I feel guilty.

I want to work.

I need to produce.

I’ve been writing two crappy pages a day. And what I’ve accumulated is exclusively crap.

There is a child technologist, the father of four, who is working some invisible magic on my webpage while I bark directions at him IN ALL CAPS through our chat window.

I must re-order business cards because Isaac ran an orange sharpie along the top edge of a stack of five hundred.

I cannot get the sidebar right on the home page. People, tell me what to do.

Oh, and I didn’t mention that I’m on vacation.

At a resort with the words “WHERE TIME STANDS STILL” inscribed permanently over its front door.

Work magically expands to fill the time we have. It’s Parkinson’s law.

I can devote ten minutes or ten hours to a pesky chapter.

Often, however, my best writing just comes. With little effort.

The magic happens at the intersection of belief and inspiration.

I lose myself in the idea, in the flow of words, in sharing what I love, what changed my life, what gives meaning to my days.

Inspiration cannot be forced.

But it can be cultivated.

By doing nothing.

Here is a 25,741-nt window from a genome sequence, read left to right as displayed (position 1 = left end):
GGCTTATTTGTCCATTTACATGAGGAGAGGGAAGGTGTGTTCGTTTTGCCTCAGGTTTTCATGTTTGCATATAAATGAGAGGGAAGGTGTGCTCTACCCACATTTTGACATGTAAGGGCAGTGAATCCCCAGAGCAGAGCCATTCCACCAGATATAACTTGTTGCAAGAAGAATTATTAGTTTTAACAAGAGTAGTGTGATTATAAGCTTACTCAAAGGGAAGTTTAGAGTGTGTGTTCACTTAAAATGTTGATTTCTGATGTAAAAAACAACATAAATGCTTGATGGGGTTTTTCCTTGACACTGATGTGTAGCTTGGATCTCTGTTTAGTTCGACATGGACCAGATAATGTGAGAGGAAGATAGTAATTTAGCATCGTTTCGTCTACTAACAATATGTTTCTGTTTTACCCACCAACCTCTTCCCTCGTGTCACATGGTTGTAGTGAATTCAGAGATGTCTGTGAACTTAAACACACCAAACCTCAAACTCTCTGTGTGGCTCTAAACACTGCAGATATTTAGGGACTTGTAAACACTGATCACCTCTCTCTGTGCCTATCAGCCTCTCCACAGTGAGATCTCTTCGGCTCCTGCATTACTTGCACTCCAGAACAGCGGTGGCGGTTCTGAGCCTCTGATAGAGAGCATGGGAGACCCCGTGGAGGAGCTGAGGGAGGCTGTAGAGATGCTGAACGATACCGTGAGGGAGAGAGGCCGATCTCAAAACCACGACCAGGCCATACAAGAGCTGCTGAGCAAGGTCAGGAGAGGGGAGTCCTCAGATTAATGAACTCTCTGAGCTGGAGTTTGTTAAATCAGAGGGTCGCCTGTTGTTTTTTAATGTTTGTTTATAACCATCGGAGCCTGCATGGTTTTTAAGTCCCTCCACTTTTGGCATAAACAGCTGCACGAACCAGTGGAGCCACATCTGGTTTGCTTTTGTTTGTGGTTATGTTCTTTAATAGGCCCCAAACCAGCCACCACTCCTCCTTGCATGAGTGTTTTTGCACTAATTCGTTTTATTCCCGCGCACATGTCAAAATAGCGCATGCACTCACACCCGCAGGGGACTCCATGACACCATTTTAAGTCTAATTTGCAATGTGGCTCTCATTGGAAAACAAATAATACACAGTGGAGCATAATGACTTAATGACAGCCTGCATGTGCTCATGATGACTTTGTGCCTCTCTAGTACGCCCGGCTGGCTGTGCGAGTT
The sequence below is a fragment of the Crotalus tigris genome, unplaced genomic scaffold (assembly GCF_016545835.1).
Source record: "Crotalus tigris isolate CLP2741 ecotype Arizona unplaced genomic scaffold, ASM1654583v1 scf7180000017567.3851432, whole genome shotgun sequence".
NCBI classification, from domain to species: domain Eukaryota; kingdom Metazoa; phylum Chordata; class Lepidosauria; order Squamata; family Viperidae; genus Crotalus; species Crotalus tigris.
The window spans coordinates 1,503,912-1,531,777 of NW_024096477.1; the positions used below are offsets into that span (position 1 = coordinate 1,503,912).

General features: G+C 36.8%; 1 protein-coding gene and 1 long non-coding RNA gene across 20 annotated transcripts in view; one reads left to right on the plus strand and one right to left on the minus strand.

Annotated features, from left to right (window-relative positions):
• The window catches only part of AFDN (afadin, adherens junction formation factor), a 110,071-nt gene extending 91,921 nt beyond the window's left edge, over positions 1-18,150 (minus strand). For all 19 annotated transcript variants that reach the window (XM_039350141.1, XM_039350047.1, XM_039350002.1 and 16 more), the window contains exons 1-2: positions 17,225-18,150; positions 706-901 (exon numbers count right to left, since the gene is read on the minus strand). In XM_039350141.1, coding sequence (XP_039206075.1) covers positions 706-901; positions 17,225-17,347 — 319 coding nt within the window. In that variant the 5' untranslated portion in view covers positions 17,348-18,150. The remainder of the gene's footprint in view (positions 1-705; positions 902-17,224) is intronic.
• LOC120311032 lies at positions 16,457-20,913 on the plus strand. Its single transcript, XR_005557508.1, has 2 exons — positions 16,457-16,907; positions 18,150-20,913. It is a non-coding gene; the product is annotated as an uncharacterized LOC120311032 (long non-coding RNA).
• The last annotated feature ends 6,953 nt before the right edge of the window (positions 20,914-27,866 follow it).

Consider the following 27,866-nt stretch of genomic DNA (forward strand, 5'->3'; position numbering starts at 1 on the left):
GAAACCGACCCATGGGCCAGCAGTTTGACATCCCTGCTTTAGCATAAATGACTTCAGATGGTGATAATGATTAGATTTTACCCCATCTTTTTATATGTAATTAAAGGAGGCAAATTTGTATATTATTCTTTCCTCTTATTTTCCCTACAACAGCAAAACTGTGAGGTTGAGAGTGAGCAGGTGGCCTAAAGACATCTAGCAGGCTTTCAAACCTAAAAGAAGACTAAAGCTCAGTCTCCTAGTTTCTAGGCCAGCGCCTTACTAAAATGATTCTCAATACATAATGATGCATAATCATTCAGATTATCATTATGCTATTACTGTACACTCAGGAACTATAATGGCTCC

By playing. Looking outside myself, to the mountains or the ocean or a piece or art. Or during a stolen midnight conversation with my best friend back East after the six children we have between us are sleeping soundly.

I love to listen to podcasts as I walk. I stockpile phone calls to return so I can do so while walking my beloved Highline Canal Trail and clocking 14,000 steps. But counting steps or booking travel reservations turns me into the bitchy woman who threatened the dry cleaner that I would make her life “a bloody living hell” until my undergarments were located and secured.

I want to wear my learning, my recovery, my beliefs like a loose garment, as my now departed OA friend Naomi would say.

Books like “I Don’t Know How She Does It” create the fantasy that in one day I can fly round trip to LA for a meeting, FaceTime the teacher about my child’s generous use of the “F” word, dessert with colleagues over homemade keto chocolate soufflé while monitoring the kids in the hot tub and directing Alexa to gather holiday presents for a needy family of six my husband “adopted.”

But this is not my life.

Thank God.

I’m learning to say no.

To do less.

I’ve stopped giving extravagant birthday presents to every overprivileged urchin whose mother happens to add my name to an Evite list.

For those mothers reading, who have received an actual present, congratulations, it means I really like you. Or I had a passable re-gift to send your way.

I’m not mean.

I’m seeking meaning.

Which means eliminating.

Creating more solitude.

More time to do nothing.

To read or hike or to stare at the sky.

To chat with my child as his eyelids get heavy instead of creating more sophisticated Pinterest boards than those of my frienemies.

To drive to the Sedona Desert.

We are playing.

And doing nothing.

Where time stands still.

 

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